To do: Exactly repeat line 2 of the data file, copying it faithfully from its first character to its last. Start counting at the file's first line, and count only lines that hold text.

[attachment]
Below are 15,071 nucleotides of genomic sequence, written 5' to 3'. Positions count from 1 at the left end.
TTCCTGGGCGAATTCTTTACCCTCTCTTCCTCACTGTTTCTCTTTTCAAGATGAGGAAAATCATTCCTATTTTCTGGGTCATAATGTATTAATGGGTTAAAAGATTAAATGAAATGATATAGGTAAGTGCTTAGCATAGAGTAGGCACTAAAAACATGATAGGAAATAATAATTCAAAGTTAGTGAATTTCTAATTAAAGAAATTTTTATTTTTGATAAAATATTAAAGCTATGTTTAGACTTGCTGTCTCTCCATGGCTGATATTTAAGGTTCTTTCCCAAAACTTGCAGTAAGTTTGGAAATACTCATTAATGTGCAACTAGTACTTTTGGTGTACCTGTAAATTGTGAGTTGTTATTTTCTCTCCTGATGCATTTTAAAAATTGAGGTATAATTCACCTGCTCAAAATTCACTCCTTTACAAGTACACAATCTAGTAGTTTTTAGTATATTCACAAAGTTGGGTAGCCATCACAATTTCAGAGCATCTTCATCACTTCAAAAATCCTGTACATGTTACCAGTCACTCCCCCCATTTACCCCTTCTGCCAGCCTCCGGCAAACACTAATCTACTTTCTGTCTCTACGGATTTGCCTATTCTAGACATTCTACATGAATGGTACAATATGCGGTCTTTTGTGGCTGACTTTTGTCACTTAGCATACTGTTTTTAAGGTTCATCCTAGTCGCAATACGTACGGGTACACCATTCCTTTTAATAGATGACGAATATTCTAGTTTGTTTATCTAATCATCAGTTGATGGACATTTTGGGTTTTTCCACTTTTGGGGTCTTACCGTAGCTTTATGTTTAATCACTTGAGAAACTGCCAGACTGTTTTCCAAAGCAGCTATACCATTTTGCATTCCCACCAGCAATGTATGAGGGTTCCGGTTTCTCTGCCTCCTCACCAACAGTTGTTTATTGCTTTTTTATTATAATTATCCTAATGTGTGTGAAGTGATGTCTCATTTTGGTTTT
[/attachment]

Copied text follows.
TTCCTGGGCGAATTCTTTACCCTCTCTTCCTCACTGTTTCTCTTTTCAAGATGAGGAAAATCATTCCTATTTTCTGGGTCATAATGTATTAATGGGTTAAAAGATTAAATGAAATGATATAGGTAAGTGCTTAGCATAGAGTAGGCACTAAAAACATGATAGGAAATAATAATTCAAAGTTAGTGAATTTCTAATTAAAGAAATTTTTATTTTTGATAAAATATTAAAGCTATGTTTAGACTTGCTGTCTCTCCATGGCTGATATTTAAGGTTCTTTCCCAAAACTTGCAGTAAGTTTGGAAATACTCATTAATGTGCAACTAGTACTTTTGGTGTACCTGTAAATTGTGAGTTGTTATTTTCTCTCCTGATGCATTTTAAAAATTGAGGTATAATTCACCTGCTCAAAATTCACTCCTTTACAAGTACACAATCTAGTAGTTTTTAGTATATTCACAAAGTTGGGTAGCCATCACAATTTCAGAGCATCTTCATCACTTCAAAAATCCTGTACATGTTACCAGTCACTCCCCCCATTTACCCCTTCTGCCAGCCTCCGGCAAACACTAATCTACTTTCTGTCTCTACGGATTTGCCTATTCTAGACATTCTACATGAATGGTACAATATGCGGTCTTTTGTGGCTGACTTTTGTCACTTAGCATACTGTTTTTAAGGTTCATCCTAGTCGCAATACGTACGGGTACACCATTCCTTTTAATAGATGACGAATATTCTAGTTTGTTTATCTAATCATCAGTTGATGGACATTTTGGGTTTTTCCACTTTTGGGGTCTTACCGTAGCTTTATGTTTAATCACTTGAGAAACTGCCAGACTGTTTTCCAAAGCAGCTATACCATTTTGCATTCCCACCAGCAATGTATGAGGGTTCCGGTTTCTCTGCCTCCTCACCAACAGTTGTTTATTGCTTTTTTATTATAATTATCCTAATGTGTGTGAAGTGATGTCTCATTTTGGTTTT